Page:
Finding out that you are HIV and AIDS (human immunodeficiency virus) positive can be frightening. You may feel a range of emotions when you get your test results. Emotions such as shock, numbness, denial, anger, sadness and frustration. It’s perfectly normal and understandable to feel any of these. Some people might also feel relief that they finally know the truth.
You may also feel isolated and alone, even if you have family and friends around you. Whatever you feel, you don’t have to go through it alone, and there are ways you can help yourself cope better.
However, remember that HIV and AIDS is manageable. It can be treated with medicines. In addition, one major way to fight your fear is to learn as much as you can about the disease. Knowing about HIV and AIDS (acquired immunodeficiency syndrome) will also help you take the best care of yourself.
You can fight your worry about HIV and AIDS infection with reliable information. Your friends and family may give you advice. But, the best information comes from your healthcare providers or national HIV and AIDS resources.
Ways to improve your health with HIV and AIDS
Accepting that you’re HIV positive can be the first step in getting on with your life. Be honest with yourself. You will have this for the rest of your life. But remember that although HIV is not curable, it is treatable.
The good news is that early treatment is helping many people with HIV live longer, healthier lives. It’s normal to feel sadness, anxiety, and fear when you first learn that you are HIV and AIDS positive. However, if you have trouble sleeping, eating, or concentrating, or if you have thoughts of suicide, tell your doctor right away.
If you’ve been told you have HIV, give yourself permission to be afraid. But don’t let this fear keep you from doing all you can to help yourself. You can help yourself in doing things such as:
- See your doctor as soon as possible and regularly after the diagnosis, even if you don’t feel sick. Your doctor will have you start taking HIV medicines right away.
- Ask your doctor how often you should have a check-up. Always keep your appointments.
- Always use a latex condom during s3x.
- Help your body fight infection by not abusing alcohol and quitting smoking.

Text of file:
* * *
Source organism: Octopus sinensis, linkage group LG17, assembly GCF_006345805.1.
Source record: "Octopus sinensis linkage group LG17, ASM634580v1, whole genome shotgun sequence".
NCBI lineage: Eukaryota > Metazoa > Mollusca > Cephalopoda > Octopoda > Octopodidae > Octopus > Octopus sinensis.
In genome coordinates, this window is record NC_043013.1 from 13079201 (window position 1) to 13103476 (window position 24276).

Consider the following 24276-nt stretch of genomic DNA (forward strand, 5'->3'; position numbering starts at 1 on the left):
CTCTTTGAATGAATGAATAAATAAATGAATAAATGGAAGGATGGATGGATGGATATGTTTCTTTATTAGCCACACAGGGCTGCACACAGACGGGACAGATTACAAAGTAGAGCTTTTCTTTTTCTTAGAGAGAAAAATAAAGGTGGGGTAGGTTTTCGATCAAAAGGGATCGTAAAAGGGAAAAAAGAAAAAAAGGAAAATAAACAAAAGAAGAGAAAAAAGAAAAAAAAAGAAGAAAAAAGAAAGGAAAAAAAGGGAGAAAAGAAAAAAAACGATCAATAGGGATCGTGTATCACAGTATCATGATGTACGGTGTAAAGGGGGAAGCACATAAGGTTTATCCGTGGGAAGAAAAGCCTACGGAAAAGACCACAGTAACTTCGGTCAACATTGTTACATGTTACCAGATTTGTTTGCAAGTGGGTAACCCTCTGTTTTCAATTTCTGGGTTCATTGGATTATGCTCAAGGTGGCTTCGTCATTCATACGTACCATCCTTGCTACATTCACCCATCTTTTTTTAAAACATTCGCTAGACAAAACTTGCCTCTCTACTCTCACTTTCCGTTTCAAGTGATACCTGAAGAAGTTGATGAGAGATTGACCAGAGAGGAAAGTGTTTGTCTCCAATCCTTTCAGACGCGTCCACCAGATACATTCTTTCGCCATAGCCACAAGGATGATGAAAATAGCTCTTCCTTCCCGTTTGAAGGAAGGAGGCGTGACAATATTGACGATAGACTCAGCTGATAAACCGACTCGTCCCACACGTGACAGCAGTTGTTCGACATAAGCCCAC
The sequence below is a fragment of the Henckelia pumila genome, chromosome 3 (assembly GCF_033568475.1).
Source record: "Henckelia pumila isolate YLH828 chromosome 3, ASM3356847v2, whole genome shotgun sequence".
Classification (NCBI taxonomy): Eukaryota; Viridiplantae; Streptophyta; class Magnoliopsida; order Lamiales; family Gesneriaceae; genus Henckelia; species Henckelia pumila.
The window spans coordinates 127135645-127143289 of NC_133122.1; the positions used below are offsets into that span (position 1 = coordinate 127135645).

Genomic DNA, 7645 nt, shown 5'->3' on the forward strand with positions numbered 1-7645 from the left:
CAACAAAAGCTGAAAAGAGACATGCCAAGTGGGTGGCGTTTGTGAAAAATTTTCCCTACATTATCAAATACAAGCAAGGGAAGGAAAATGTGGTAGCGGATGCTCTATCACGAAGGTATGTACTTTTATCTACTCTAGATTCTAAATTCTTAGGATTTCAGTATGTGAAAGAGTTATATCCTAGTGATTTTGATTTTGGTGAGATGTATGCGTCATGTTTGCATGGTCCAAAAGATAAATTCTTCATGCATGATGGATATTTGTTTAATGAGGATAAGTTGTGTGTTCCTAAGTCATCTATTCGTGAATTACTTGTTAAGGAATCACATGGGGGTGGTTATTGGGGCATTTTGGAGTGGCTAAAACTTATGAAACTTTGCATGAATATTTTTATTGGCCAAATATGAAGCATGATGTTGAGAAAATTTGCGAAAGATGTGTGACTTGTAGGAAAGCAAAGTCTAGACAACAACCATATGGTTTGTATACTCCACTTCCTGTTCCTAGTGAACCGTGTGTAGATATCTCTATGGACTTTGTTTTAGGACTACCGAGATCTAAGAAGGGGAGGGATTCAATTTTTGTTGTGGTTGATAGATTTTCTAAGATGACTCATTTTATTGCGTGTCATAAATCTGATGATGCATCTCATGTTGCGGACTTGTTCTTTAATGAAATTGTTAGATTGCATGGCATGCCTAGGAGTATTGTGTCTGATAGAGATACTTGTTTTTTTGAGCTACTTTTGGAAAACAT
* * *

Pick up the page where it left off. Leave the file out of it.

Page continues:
- Practice healthy lifestyles such as eat a balanced diet, get regular exercise and also get enough sleep.
- Do whatever you can to reduce stress. Find out what causes stress in your home and work life and eliminate them.
- Don’t share needles for drugs, steroids, piercing, or tattooing.
- Get regular dental check-ups. Bleeding gums can increase your risk of infecting someone else.
- Facing your fears directly can be a good way to cope with them. Always seek for new information on the disease.
- Practice relaxation methods such as meditation, yoga, or deep breathing.
Talking about what you’re going through can help, but think carefully about who you tell about your diagnosis. Some people have very strong reactions. Telling your boss and coworkers can have financial and legal ramifications. It is best to start with a few friends or family with whom you feel close and whom you can trust not to tell others. Developing a community of support is a process and takes time.
It is important to tell those whom you may have exposed through sexual contact, needle sharing or other risky behavior. They need to be tested and have the knowledge that allows them to seek medical care. This can be very difficult to do and counseling can help.
You must also tell any future sexual partners that you have tested positive for HIV. If you are now in a relationship, ask your doctor about how to explain your positive test results to your partner.
Let your doctor, dentist and any other significant other know that you have HIV. This will help them give you the care you need. Your information is safe with them. There’s total privacy, secrecy and anonymity. Besides, your care providers can’t refuse to treat you just because you have HIV and AIDS.